September 16, 2015 / 7:32 AM / 2 years ago

Corbyn defends choice not to sing national anthem

LONDON (Reuters) - The new leader of the opposition Labour Party on Wednesday defended his choice not to sing the national anthem during a World War Two remembrance service after criticism of his decision dominated media coverage.

The new leader of Britain's opposition Labour Party Jeremy Corbyn addresses the Trade Union Congress (TUC) in Brighton in southern England, September 15, 2015. REUTERS/Peter Nicholls

Jeremy Corbyn, 66, a left-winger who rode a wave of grassroots enthusiasm to become the surprise winner of a leadership contest after three decades on the rebellious fringes of the party, said he had shown appropriate respect and did not see any problem.

An anti-war campaigner and anti-monarchist, Corbyn stood in silence while the congregation sang “God Save The Queen” during a service on Tuesday to commemorate the 75th anniversary of the Battle of Britain air war against Nazi Germany.

The front pages of Britain’s mainly right-leaning newspapers carried the image prominently, with headlines such as “Corbyn snubs Queen and Country” and “Not save the Queen”.

“It was a respectful ceremony and I stood in respect throughout it,” Corbyn told the BBC, saying that he had been thinking about his parents, who had been in London during the war and had worked as air raid wardens.

Pressed to say whether he would sing the national anthem at future events, Corbyn did not give a clear response.

“I‘m going to be at many events and I will take part fully in those events. I don’t see a problem about this. The issue surely is that we had a memorial for the Battle of Britain and I was there. I showed respect for it and I’ll show respect in the proper way at all future events.”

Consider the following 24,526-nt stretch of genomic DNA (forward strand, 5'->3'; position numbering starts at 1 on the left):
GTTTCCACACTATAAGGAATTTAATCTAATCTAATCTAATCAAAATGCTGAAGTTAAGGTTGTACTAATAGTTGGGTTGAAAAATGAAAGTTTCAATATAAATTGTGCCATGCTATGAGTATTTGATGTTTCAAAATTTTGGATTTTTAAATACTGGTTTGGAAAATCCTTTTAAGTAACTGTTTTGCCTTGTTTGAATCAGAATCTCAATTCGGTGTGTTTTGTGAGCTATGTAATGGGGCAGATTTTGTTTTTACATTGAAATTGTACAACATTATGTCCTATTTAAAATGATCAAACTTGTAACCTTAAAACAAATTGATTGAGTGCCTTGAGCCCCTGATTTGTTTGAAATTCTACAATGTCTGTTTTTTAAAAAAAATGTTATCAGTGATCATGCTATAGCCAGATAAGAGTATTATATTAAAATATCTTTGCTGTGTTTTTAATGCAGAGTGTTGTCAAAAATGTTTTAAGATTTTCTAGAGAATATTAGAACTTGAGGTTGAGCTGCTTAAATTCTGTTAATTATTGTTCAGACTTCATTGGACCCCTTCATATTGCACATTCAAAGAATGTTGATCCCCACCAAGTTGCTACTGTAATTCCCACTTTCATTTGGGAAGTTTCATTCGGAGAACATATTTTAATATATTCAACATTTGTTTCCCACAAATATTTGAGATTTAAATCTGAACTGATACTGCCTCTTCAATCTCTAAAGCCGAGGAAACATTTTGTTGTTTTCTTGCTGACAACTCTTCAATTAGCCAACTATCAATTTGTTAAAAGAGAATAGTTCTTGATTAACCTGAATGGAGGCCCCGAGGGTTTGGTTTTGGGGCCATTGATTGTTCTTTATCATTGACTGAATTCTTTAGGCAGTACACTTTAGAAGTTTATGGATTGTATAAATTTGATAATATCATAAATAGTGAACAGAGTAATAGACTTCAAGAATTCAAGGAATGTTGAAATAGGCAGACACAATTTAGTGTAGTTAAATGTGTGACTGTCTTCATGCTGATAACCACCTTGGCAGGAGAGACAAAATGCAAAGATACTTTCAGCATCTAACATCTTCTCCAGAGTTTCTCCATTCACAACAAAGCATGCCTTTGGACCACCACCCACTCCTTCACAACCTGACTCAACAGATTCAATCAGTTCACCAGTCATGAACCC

The controversy over the anthem issue overshadowed the build-up to Corbyn’s much-anticipated first clash with Conservative Prime Minister David Cameron in a weekly question-and-answer session in parliament.

The half-hour-long fixture is traditionally a robust, sometimes aggressive confrontation between the prime minister and the opposition leader as they trade blows and try to score points at each other’s expense.

It represents a major challenge for Corbyn, who was elected on Saturday with strong backing from his party’s members but has less support among Labour members of parliament, some of whom view him as a voter-repellent extremist.

The anthem controversy was an unhelpful start to the day for Corbyn, with even some of his own team criticising his decision not to join in the singing.

“It will have offended and hurt people,” Kate Green, a Labour lawmaker and member of Corbyn’s policy team, told BBC Radio.

Editing by Stephen Addison

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